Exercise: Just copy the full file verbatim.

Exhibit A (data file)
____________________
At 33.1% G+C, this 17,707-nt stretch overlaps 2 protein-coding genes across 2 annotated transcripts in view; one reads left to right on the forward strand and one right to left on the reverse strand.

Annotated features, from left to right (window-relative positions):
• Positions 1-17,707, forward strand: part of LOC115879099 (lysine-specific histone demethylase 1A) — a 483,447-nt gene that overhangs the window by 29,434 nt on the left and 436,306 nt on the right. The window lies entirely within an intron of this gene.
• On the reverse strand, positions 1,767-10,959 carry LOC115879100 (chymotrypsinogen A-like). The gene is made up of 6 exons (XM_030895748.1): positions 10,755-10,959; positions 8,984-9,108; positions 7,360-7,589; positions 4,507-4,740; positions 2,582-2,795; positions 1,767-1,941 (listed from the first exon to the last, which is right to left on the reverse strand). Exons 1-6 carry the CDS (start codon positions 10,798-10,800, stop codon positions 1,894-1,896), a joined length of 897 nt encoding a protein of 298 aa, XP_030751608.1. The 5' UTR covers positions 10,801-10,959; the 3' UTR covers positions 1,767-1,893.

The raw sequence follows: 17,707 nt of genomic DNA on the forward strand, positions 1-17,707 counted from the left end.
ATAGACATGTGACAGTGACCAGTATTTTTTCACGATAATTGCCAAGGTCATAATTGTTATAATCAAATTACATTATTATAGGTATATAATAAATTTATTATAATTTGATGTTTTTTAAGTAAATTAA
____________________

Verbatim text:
At 33.1% G+C, this 17,707-nt stretch overlaps 2 protein-coding genes across 2 annotated transcripts in view; one reads left to right on the forward strand and one right to left on the reverse strand.

Annotated features, from left to right (window-relative positions):
• Positions 1-17,707, forward strand: part of LOC115879099 (lysine-specific histone demethylase 1A) — a 483,447-nt gene that overhangs the window by 29,434 nt on the left and 436,306 nt on the right. The window lies entirely within an intron of this gene.
• On the reverse strand, positions 1,767-10,959 carry LOC115879100 (chymotrypsinogen A-like). The gene is made up of 6 exons (XM_030895748.1): positions 10,755-10,959; positions 8,984-9,108; positions 7,360-7,589; positions 4,507-4,740; positions 2,582-2,795; positions 1,767-1,941 (listed from the first exon to the last, which is right to left on the reverse strand). Exons 1-6 carry the CDS (start codon positions 10,798-10,800, stop codon positions 1,894-1,896), a joined length of 897 nt encoding a protein of 298 aa, XP_030751608.1. The 5' UTR covers positions 10,801-10,959; the 3' UTR covers positions 1,767-1,893.

The raw sequence follows: 17,707 nt of genomic DNA on the forward strand, positions 1-17,707 counted from the left end.
ATAGACATGTGACAGTGACCAGTATTTTTTCACGATAATTGCCAAGGTCATAATTGTTATAATCAAATTACATTATTATAGGTATATAATAAATTTATTATAATTTGATGTTTTTTAAGTAAATTAA